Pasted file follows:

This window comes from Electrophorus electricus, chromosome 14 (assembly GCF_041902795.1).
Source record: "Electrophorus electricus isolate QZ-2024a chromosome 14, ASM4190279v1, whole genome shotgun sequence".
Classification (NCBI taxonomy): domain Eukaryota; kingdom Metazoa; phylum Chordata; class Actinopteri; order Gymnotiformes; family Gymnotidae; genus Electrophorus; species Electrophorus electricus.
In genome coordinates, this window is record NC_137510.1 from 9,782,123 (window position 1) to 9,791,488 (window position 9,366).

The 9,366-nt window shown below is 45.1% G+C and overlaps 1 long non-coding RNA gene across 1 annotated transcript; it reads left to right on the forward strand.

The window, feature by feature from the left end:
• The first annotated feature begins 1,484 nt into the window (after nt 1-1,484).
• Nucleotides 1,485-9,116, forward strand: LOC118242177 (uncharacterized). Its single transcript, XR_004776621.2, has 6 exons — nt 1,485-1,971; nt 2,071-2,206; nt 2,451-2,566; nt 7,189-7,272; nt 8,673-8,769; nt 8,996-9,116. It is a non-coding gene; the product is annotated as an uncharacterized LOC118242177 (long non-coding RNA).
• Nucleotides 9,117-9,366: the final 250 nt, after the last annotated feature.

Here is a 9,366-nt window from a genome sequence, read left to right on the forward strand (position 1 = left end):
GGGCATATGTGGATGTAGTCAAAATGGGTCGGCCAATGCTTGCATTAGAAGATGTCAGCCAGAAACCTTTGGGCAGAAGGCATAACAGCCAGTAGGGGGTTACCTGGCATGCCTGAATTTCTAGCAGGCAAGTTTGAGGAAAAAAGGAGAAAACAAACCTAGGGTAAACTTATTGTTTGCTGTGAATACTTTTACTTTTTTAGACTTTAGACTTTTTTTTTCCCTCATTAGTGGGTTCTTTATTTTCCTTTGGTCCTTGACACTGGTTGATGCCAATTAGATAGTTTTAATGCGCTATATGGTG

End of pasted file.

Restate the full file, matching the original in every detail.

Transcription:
This window comes from Electrophorus electricus, chromosome 14 (assembly GCF_041902795.1).
Source record: "Electrophorus electricus isolate QZ-2024a chromosome 14, ASM4190279v1, whole genome shotgun sequence".
Classification (NCBI taxonomy): domain Eukaryota; kingdom Metazoa; phylum Chordata; class Actinopteri; order Gymnotiformes; family Gymnotidae; genus Electrophorus; species Electrophorus electricus.
In genome coordinates, this window is record NC_137510.1 from 9,782,123 (window position 1) to 9,791,488 (window position 9,366).

The 9,366-nt window shown below is 45.1% G+C and overlaps 1 long non-coding RNA gene across 1 annotated transcript; it reads left to right on the forward strand.

The window, feature by feature from the left end:
• The first annotated feature begins 1,484 nt into the window (after nt 1-1,484).
• Nucleotides 1,485-9,116, forward strand: LOC118242177 (uncharacterized). Its single transcript, XR_004776621.2, has 6 exons — nt 1,485-1,971; nt 2,071-2,206; nt 2,451-2,566; nt 7,189-7,272; nt 8,673-8,769; nt 8,996-9,116. It is a non-coding gene; the product is annotated as an uncharacterized LOC118242177 (long non-coding RNA).
• Nucleotides 9,117-9,366: the final 250 nt, after the last annotated feature.

Here is a 9,366-nt window from a genome sequence, read left to right on the forward strand (position 1 = left end):
GGGCATATGTGGATGTAGTCAAAATGGGTCGGCCAATGCTTGCATTAGAAGATGTCAGCCAGAAACCTTTGGGCAGAAGGCATAACAGCCAGTAGGGGGTTACCTGGCATGCCTGAATTTCTAGCAGGCAAGTTTGAGGAAAAAAGGAGAAAACAAACCTAGGGTAAACTTATTGTTTGCTGTGAATACTTTTACTTTTTTAGACTTTAGACTTTTTTTTTCCCTCATTAGTGGGTTCTTTATTTTCCTTTGGTCCTTGACACTGGTTGATGCCAATTAGATAGTTTTAATGCGCTATATGGTG